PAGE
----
It's up to Trump to make the peace

July 24, 2005|By Bob Maginnis

To anyone tempted to find amusement in the current squabble between Hagerstown Mayor Dick Trump and some members of the City Council, I say this: Don't succumb, or you may find that the joke is on you.

It is tempting, however, to chuckle as the sole survivor of the ill-fated slate stumbles in the early going, as council members zing him for not consulting them about a letter sent to the state requesting for an additional sewer allocation for the Washington County's proposed new site at Robinwood.

Trump, who pledged he would listen to all points of view and work to bring people together, apparently talked to Councilman Lew Metzner before he sent the letter, but not to any other member.

Then the mayor learned what staff people who work for elected officials find out pretty quick - that politicians don't like surprises.


One sure way for a government staffer to get his tail chewed is to have his political bosses read something in the newspaper that they were unaware of. Being in the public eye, elected officials take pains not to look stupid or uninformed.

And they also tend to believe that people who embarrass them in this way are not just stupid, but have another agenda in mind, such as making them look weak or irrelevant.

In such situations, I have seen department heads deny they ever gave the interview in question. That wasn't because they expected anyone to believe that denial, but because they needed to humiliate themselves as penance for their error.

As of this makes for great soap-opera-type action, but the dirty little secret is that when elected officials aren't getting along, they're wasting your tax dollars.

Every moment spent on squabbling is time not available to work on the problems facing local citizens. For example, with property values soaring, how will the next generation of local folks be able to buy homes? Where will the area get new jobs paying more that minimum wage? When they're fighting, nothing is being done to deal with such issues.

In the 1970s, I watched as a previous council and a former board of Washington County Commissioners squabbled over how the two governments would provide sewer service to Fountain Head, where many septic systems were failing.

After the squabble had gone on for years, the late Ken Mackley, then counsel to the now-defunct Washington County Sanitary Commission, urged me to look into what the delay had cost the area.

Using a formula from a magazine called Engineering-News Record, we found that while the two governments fought, the cost of the project had grown by $9 million, big bucks for that time.

In the 1980s, when Mayor Donald Frush and his council fought over Frush's managerial style, the result was a prolonged battle over the mayor's powers in the city charter. Afterward, Frush was never the same and the good ideas he had - tax credits for renovation, for example - didn't survive for long after he left office.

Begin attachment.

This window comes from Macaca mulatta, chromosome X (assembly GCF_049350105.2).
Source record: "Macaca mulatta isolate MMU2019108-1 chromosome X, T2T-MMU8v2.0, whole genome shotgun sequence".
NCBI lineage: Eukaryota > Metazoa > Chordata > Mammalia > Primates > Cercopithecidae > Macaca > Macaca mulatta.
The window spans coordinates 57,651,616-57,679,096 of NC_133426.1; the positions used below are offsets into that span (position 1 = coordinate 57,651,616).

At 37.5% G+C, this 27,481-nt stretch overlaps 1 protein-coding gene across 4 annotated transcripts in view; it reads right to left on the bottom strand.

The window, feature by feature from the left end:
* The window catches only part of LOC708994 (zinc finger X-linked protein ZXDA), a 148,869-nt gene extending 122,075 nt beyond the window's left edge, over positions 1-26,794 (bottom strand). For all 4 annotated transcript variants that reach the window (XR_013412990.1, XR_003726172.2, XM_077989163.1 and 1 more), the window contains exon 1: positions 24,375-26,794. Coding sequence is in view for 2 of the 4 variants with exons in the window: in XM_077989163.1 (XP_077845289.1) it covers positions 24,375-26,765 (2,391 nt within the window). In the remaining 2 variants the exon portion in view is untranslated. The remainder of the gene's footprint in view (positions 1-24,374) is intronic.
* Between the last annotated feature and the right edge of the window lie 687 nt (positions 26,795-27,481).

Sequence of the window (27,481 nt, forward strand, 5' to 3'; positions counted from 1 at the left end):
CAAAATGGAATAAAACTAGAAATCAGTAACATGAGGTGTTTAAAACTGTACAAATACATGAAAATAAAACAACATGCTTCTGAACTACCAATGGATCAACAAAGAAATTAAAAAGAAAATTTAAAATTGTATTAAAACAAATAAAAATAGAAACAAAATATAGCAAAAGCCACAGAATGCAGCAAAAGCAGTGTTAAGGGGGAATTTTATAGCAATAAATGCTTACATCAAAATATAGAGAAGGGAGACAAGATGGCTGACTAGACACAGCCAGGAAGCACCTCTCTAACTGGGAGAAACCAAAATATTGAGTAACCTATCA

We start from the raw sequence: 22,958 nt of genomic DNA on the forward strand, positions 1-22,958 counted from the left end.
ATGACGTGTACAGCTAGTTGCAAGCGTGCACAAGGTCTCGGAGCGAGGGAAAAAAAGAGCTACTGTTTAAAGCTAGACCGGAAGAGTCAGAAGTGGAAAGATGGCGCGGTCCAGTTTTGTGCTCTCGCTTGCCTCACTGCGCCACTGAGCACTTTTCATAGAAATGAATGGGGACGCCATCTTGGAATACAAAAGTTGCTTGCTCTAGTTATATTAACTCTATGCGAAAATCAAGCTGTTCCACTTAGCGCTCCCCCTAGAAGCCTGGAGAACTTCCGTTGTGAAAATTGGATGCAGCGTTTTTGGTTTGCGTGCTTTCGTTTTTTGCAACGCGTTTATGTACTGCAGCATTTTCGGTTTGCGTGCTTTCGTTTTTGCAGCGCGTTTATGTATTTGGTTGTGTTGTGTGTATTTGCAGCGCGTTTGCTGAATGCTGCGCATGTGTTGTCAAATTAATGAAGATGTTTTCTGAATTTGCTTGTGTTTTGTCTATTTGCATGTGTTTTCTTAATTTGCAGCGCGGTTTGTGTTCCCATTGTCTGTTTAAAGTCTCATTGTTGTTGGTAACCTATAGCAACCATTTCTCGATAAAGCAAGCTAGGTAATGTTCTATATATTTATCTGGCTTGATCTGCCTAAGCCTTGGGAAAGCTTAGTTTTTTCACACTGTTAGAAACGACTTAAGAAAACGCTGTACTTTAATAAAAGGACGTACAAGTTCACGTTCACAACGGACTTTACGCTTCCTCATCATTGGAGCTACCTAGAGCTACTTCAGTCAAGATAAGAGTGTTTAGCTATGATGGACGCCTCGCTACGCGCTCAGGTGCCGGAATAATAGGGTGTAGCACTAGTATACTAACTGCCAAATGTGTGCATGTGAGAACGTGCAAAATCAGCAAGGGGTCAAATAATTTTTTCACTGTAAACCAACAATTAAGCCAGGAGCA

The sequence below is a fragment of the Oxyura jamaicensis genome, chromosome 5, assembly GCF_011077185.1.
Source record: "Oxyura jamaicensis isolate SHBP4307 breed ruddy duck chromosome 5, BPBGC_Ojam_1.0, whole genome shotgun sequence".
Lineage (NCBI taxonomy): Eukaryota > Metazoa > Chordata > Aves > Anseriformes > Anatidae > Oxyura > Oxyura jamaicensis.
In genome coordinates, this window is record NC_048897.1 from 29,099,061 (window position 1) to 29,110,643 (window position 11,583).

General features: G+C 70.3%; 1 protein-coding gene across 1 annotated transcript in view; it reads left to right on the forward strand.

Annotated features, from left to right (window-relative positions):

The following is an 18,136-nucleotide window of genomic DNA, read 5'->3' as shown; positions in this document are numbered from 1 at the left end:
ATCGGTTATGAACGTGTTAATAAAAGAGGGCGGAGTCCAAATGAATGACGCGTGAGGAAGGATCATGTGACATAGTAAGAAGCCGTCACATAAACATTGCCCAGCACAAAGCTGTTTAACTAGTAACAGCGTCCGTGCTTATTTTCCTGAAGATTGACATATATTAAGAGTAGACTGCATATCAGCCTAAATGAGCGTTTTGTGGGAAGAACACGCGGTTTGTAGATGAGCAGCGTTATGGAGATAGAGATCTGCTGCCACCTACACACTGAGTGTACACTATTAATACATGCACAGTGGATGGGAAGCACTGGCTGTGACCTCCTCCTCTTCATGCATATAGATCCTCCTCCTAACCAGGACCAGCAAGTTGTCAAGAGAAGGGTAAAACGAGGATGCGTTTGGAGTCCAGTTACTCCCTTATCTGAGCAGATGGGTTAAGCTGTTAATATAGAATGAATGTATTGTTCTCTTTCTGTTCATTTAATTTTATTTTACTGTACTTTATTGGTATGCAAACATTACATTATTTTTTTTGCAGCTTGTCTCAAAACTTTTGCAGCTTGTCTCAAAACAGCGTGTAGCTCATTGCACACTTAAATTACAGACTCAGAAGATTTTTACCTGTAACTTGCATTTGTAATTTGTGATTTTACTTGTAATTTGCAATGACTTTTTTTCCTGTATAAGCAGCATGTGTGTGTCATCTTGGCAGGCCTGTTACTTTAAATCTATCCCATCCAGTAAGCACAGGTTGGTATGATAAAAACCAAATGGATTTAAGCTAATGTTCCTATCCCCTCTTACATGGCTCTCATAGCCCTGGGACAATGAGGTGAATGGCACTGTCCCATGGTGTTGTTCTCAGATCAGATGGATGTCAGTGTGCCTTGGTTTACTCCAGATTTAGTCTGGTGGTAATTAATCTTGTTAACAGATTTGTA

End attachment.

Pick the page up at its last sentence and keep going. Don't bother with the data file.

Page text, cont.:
If you agree that we don't want to go down that road again, what's the solution?

It's up to Trump to make peace. Not consulting all council members on the sewer letter was a mistake. An apology by the mayor might sting, but not as much as wasting months dealing with the council's anger and suspicion.

His former slate mates ought to encourage him to do this, as opposed to telling him that the people he's tangling with are in the wrong. Even if they are, this is the hand the voters dealt him.

It's up to him to play it, by listening to councilmembers, by not surprising them as he just did and by realizing that no elected leader gets everything he or she wants.

As every good manager knows, if you insist on everything being done your way, you will stifle others' creativity. And in this case, since Hagerstown has a "weak mayor" form of government, if Trump insists on his way all the time, he may find, as Frush did, that he will only succeed in uniting the council against him.

If February, Trump said that he saw the mayor's job as being "the cheerleader and the spokesman for the city. ... You understand the issues, you build the relationships and ... (help) people achieve their goals."

A month earlier, in a letter to the editor, Trump lamented what he saw as the poor relations among the mayor and council in office at that time.

Speaking of his fellow candidates on the slate, Trump said, "We may not always agree, but we know that after a disagreement, we will continue to honor and respect each other for our perspectives.

As we watch the current mayor and council interact, we do not believe that there exists a sense of open-mindedness or a sense of cooperation."

It would be a shame if Trump and the current council became what he pledged to avoid. Mending this fractured relationship is up to them, but shame on any citizen on either side who urges elected officials to continue this fight just for their own selfish amusement.

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